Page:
Bruininks discusses annual state request, research

Rappin’ with Robert – a Q&A with Bob Bruininks

by Elena Rozwadowski

University President Bob Bruininks sat down with The Minnesota Daily to talk about the future of the University.

Bruininks discussed his presentations at the upcoming Board of Regents meeting and Gov. Tim Pawlenty’s recommendation for the University’s biannual budget request.

What will you present at the February Board of Regents meeting?

There will be one major work session that will deal with the University’s urban metropolitan strategy as part of the strategic planning.

A second very interesting discussion Ö will deal with the future of Northrop Auditorium. I commissioned a group to really look at Ö what we ought to do in Northrop, what kind of physical and mechanical restorations are needed to really restore the luster and the beauty and the functionality of that building.

It will be kind of a home and a hub for students. So, at one end of the mall you’ve got the student union Ö sort of an academic epicenter for students Ö at the other end Northrop would be a greater center of intellectual and cultural life for the University and the broader community.

What was the focus of the biannual budget request?

The budget request had two fundamental parts. One part we called “Sustaining the University.” Basically, it had to do with providing the core support the University needs to maintain the quality and the competitiveness of the University Ö the core compensation costs for our faculty, staff and students.

The second part of the (“Sustaining the University”) budget had to do with the quality of education. So we had roughly $26.4 million of new projects to improve writing across the curriculum, to start the honors college, to greatly increase research opportunities for students on campus Ö and a number of other investments that we think are vitally important to keep improving the quality of education for undergraduate and graduate and professional students.

A third part dealt with technology Ö and the University’s systems, like the University’s security system and the library system. Finally, every year Ö we invest in buildings.

To pay for that, we ask the state to participate, we attribute the tuition dollars to some of those costs Ö and then we also internally reallocate.

Then on the other side, which was the smaller part of the proposal, we laid out four broad areas for future investments Ö that were critically related to real opportunities to advance the University and also connect the University more strongly to Minnesota’s economy and quality of life Ö. We called this second area “Creating Minnesota’s Future” Ö. These are all things that cut across multiple fields, from psychology to neurology.

The governor’s recommendations were very positive about the broad research development areas Ö he fully funded all of those areas, and in my judgment under-funded the areas that have to do with the core interests of the University.

This is just round one Ö the legislature will give us a chance to present our total case all over again. We’re going to go for the full budget request.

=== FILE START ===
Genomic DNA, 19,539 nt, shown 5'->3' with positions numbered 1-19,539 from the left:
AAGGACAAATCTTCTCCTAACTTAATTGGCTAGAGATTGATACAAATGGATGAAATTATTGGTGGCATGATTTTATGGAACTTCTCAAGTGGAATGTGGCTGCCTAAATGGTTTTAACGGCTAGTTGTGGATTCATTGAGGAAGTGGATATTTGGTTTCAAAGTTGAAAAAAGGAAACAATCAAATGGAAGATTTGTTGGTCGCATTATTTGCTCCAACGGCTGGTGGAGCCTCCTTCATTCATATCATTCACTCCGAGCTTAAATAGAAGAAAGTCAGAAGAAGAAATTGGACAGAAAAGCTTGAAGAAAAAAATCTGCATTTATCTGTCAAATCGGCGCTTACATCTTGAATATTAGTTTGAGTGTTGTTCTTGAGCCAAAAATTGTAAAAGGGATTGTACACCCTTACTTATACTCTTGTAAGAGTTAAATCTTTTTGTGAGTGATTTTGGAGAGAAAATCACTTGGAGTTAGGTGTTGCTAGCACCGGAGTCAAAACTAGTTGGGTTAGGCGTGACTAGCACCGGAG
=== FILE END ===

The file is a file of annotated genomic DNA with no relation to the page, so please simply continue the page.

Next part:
The governor’s recommendation provides a fair amount of money to the University ($90.4 million of the $182.3 million request), but not as much as I think we need to really put the University in a strong position and in a position that will allow us to keep the projected tuition increase at 4.5 percent, which is probably $350 a year for the average undergraduate student.

I really feel strongly that we have to do everything possible to restrain the increase in tuition. Our students and families have been through a lot in the last few years with the state’s recession and the severe budget cuts to the University.

It’s very much a political and public process that we’re going into in the next couple of months Ö I think we’re starting with a strong enough base with (Pawlenty’s) recommendation that we should have a relatively more positive outcome this year in the Legislature than we’ve had in six years.

The “Long Gone Lake Wobegon?” report came out a few weeks ago, indicating the University is spending less on research and development than many of its peers. Is there a focus on research and development now?

The University of Minnesota is the state’s research university Ö most of it is here in the Twin Cities, but we have research centers across the state. So it’s vitally important that we remain competitive Ö that’s part of our distinctive brand and contribution to Minnesota.

The (Professor Philip) Pardey Report indicates that we haven’t made as much progress in increasing those numbers as some other places. But what needs to be recognized is we started from a high position and we’ve maintained that relatively high position through more than one decade Ö we’re in a very enviable position. Now the question is: how do you stay there?

I think what Professor Pardey was pointing out is in the past 25 years or so, and this is true, the proportional contribution of Minnesota – or how much the state spends on the University’s budget in relation to the per-capita income – that’s gone down.

What professor Pardey is essentially saying is that you have this downward slope in relative contribution. That’s what we’re talking about with this budget. If you don’t sustain the level of state support for the University of Minnesota you will, over time, erode the ability of the University to compete.

That’s a lot of what we’re talking about here, a very strong competitive advantage for Minnesota, and I argue that it’s also a wonderful competitive advantage for our students Ö they’re right on the cusp of new discoveries every day. And that makes for a different kind of education.